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  • Writer's pictureFernando Da Costa

Afterpatch Review: Serin Fate

Developer: Vethergen

Publisher: Crytivo

Available On: Nintendo Switch, PC

Review Console: Nintendo Switch OLED

LOOK MA, I’M A WITCH! - Introduction

A week prior to emailing Crytivo, I had no inkling of Serin Fate’s existence. It wasn’t until I was browsing through the upcoming section of the eShop that it’d slither into my life. I’ll shoot from the hip and say the thumbnail turned me off. It wasn’t awful, but nothing about it managed to entice. What ended up piquing my curiosity was the different name. It was like a sore thumb sticking out amid actual English words. Don’t get me wrong, as Fate fits that descriptor. It was Serin that had me pondering and questioning. Well, after digging further, the photos were interesting to me. I’ve been burned before by pixelated art, but evidently, I didn't learn, and even though I’m going in blind, I was prepared to dance. Hopefully, I don’t come out of this with egg on my face.


Farming simulators follow an established formulaic approach that, throughout the years, has proven quite beneficial. There is a smattering of ingredients that meld together seamlessly to create an experience worth having. This genre strives to promote a sense of coziness. It wants to replicate the serene feeling of snuggling underneath a blanket with a hot beverage. Serin Fate craves to nuzzle itself into that niche comfortably but, unfortunately, is a failure at doing so. That potent charm NPCs usually carry in their dialogue is missing. There’s no real opportunity to endear oneself to anyone because everything feels flat. Any information I got was the bare minimum, only ever enough to clue me into the events before pushing forward. No one has substance, which is a disservice to the inherent charisma infused in the pixel aesthetic. Sadly, that’s not the worst of this incohesive plotline.

Hell, when given the primary objective of the journey, the main character doesn’t even fathom the sheer importance of it. Ignoring that the actual premise is generic, the absence of drama or urgency severely bogs it down. As is, nothing is motivating you to the finish line. Nothing had me shackled in suspense or curious. To be fair, there’s an argument that other titles under the same umbrella have that problem, too. The advantage they have, however, is I’d be immersed in the mystery and invest myself in the characters. Serin Fate feels like the epitome of NPCs just happy to be there. They're faceless entities with dialogue full of meaningless words - that’s no bueno. Worst of all, because several of them aren’t interactable, the core cast is the main contributor to blandness. Personality is mainly lacking, but not all is grim.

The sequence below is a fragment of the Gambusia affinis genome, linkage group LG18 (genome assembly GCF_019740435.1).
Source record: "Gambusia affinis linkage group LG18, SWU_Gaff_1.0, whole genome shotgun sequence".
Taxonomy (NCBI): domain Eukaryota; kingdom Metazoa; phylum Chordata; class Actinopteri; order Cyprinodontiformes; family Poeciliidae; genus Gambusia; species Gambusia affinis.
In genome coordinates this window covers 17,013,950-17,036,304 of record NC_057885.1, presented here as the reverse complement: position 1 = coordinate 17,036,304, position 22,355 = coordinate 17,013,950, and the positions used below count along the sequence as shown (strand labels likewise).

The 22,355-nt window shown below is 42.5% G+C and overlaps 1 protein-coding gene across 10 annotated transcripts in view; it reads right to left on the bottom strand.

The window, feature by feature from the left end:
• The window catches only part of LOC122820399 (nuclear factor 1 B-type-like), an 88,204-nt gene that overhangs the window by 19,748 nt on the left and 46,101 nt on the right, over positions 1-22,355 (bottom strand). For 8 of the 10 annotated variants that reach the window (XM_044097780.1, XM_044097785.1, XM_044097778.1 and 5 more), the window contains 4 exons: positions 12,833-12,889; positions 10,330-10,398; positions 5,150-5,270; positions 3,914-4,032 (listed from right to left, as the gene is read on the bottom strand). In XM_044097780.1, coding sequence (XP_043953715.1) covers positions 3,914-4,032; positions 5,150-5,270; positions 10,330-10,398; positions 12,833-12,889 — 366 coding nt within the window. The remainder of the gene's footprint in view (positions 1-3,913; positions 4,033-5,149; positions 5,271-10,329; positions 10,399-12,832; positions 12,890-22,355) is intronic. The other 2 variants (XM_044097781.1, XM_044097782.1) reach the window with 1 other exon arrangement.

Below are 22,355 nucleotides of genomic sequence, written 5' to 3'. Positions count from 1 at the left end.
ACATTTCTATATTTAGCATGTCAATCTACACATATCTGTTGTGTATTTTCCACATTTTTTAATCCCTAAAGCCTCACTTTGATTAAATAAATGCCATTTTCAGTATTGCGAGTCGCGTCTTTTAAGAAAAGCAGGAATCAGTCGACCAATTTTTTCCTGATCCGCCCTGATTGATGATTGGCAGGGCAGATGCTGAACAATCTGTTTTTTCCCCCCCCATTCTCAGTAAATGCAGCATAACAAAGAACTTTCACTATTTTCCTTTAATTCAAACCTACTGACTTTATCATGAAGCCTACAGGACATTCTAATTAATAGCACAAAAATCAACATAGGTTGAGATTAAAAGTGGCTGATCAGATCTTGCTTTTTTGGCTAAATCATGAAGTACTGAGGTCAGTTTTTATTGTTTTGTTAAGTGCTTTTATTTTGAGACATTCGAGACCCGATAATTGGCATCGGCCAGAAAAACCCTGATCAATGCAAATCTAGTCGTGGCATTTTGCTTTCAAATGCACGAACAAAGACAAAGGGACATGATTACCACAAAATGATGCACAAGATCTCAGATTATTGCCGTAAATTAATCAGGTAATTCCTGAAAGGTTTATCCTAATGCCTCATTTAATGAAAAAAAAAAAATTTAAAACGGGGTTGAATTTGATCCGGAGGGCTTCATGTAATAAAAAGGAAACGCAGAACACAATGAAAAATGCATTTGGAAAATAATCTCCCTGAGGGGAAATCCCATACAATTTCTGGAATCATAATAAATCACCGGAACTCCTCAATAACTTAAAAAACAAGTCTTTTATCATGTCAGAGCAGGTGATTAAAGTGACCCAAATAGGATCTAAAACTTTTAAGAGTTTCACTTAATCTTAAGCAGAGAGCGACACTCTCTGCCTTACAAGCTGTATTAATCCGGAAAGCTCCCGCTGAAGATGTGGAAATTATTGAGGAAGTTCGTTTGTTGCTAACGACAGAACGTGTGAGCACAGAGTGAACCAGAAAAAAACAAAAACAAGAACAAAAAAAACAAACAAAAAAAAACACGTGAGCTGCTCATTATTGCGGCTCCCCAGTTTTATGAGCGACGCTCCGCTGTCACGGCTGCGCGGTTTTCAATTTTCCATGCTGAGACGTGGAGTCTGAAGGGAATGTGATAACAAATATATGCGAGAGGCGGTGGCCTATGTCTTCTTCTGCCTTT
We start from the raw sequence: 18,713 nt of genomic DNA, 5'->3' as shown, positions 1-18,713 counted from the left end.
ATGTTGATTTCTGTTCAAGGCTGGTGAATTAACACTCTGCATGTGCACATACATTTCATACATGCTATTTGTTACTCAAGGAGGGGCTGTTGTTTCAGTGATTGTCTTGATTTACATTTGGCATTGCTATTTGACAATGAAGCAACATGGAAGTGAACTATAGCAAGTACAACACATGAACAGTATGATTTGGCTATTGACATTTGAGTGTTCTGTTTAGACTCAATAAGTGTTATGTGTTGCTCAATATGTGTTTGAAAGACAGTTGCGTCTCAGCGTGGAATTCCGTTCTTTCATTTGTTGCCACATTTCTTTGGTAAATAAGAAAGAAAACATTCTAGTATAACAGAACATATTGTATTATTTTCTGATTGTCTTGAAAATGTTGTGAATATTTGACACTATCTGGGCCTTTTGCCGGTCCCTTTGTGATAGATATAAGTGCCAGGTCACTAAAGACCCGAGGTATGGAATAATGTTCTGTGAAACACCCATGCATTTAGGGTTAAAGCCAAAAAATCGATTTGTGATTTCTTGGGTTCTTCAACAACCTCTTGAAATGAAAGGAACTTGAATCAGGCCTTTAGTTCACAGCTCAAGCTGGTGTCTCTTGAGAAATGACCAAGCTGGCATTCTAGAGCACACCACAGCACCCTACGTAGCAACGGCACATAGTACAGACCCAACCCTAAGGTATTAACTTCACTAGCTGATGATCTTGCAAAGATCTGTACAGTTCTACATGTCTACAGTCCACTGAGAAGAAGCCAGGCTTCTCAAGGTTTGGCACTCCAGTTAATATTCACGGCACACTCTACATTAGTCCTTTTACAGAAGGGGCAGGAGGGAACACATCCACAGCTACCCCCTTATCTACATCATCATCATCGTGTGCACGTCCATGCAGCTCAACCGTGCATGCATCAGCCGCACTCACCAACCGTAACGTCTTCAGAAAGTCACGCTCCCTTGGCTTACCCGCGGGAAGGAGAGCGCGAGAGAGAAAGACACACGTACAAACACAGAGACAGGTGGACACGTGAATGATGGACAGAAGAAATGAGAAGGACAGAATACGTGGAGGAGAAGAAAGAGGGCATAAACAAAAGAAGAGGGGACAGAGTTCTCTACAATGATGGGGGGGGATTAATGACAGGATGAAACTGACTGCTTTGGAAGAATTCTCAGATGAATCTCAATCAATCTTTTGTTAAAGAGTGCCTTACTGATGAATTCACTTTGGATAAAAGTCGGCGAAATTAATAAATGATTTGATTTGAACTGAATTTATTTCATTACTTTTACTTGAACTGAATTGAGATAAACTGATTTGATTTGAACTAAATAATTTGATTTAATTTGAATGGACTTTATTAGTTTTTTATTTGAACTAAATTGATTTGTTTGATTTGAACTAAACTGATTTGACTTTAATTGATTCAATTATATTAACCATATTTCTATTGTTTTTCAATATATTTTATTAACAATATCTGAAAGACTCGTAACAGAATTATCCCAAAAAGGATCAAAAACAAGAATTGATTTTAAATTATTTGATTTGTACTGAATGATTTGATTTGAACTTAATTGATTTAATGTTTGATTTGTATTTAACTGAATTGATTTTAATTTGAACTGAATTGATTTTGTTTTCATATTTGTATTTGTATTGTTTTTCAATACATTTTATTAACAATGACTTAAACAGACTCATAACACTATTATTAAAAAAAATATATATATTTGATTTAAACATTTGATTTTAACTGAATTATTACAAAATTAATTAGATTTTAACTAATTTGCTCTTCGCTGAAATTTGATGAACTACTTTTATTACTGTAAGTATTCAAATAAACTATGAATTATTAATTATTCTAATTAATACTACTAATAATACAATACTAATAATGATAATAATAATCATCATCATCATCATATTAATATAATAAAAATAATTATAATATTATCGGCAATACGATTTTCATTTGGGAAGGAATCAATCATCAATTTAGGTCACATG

The overall package does comprise a handful of points that, if they were fleshed out, would have been quite interesting. The lore has the potential to be adequate. The ball is dropped, though, because Serin Fate has no desire to capitalize on it seemingly. For instance, I enjoyed how it manipulates phrases we’d say in everyday life, giving it a twist that’s faithful to this world. It adds an element of whimsy. Sadly, it’s also a look into a dim glimmer of passion that’s M.I.A within further literary snippets. Hell, the archetypes utilized, such as the determined princess or mean girl, are so basically realized and boring. The pacing is discombobulated, rendering any wonderment utterly null. Nothing about it was exciting, and I ultimately didn’t care about anything. That’s a problem in a genre that thrives off quirky, slice-of-life elements.

GOT MYSELF A PET! - Gameplay

I’m huge into Pokémon. Some would go so far as to classify me as a fanatic. The concept of capturing little critters before doing battle enthralls me. So, imagine my giddiness upon discovering that Serin Fate exerts pieces of that same ideology. Within the various areas, there’s a slim chance of crossing a unique animal. Balls won’t be what’s harnessed when catching them, though, or, at least, not in the physical form. You see, magic is integral to this universe, and because of that, a sphere of pure energy is what’s on the menu. Admittedly, it all sounds pretty identical thus far, but where it differentiates is, unlike Pokémon, there are no evolutions. The similarities only extend so much but include breeding. The problem is, in about 25 hours of playing, I caught one female. Due to the lopsided nature of finding this single gender, it mitigates usage.

For the seizure of a monster, weakening them won’t be fruitful. Serin Fate sets itself apart from other methods, using distance as the deciding factor - close proximity is the equivalent of near-death. It employs a stealth mindset in the player as you sneakily have to walk towards them, hiding in the grass to avoid detection. Moreover, because there’s no need to purchase anything, grinding for cash is no longer a worry. Mana is the required resource that can be recovered by simply slaughtering everything in sight. Granted, getting them to drop what’s needed isn’t a guarantee, but with progression, the bolstered mana capacity I’d gain helps supplement the discrepancy. That then triggers the perpetual cycle of casting the capture spell, murdering, then rinse and repeat. They respawn at a fair speed, too, meaning any retries were swift and immediate. I never had to meander around aimlessly, waiting.


Unsurprisingly, crafting plays a significant role in Serin Fate. It’s not an original idea, but the execution is rather clever, encouraging you to go out and collect items. You see, recipes aren’t given through quests. Instead, they’re rewarded by grabbing hold of the drops of monsters or the treasures found in chests before analyzing each one. Doing so records them all into your notebook and potentially unlocks the means to construct various objects like weapons, armour, woodcutting tables, and so much more. I was always curious whenever I’d gather something I’d never seen, like a mouldy cloth or monster statue. What I especially loved was when looking inside the titular notebook, there’s a small photo of the item, along with a sentence worth of description, and whatever amalgamation embraces that specific thing as an ingredient. It’s bloody fun, but sadly, it’s hiding a dark secret.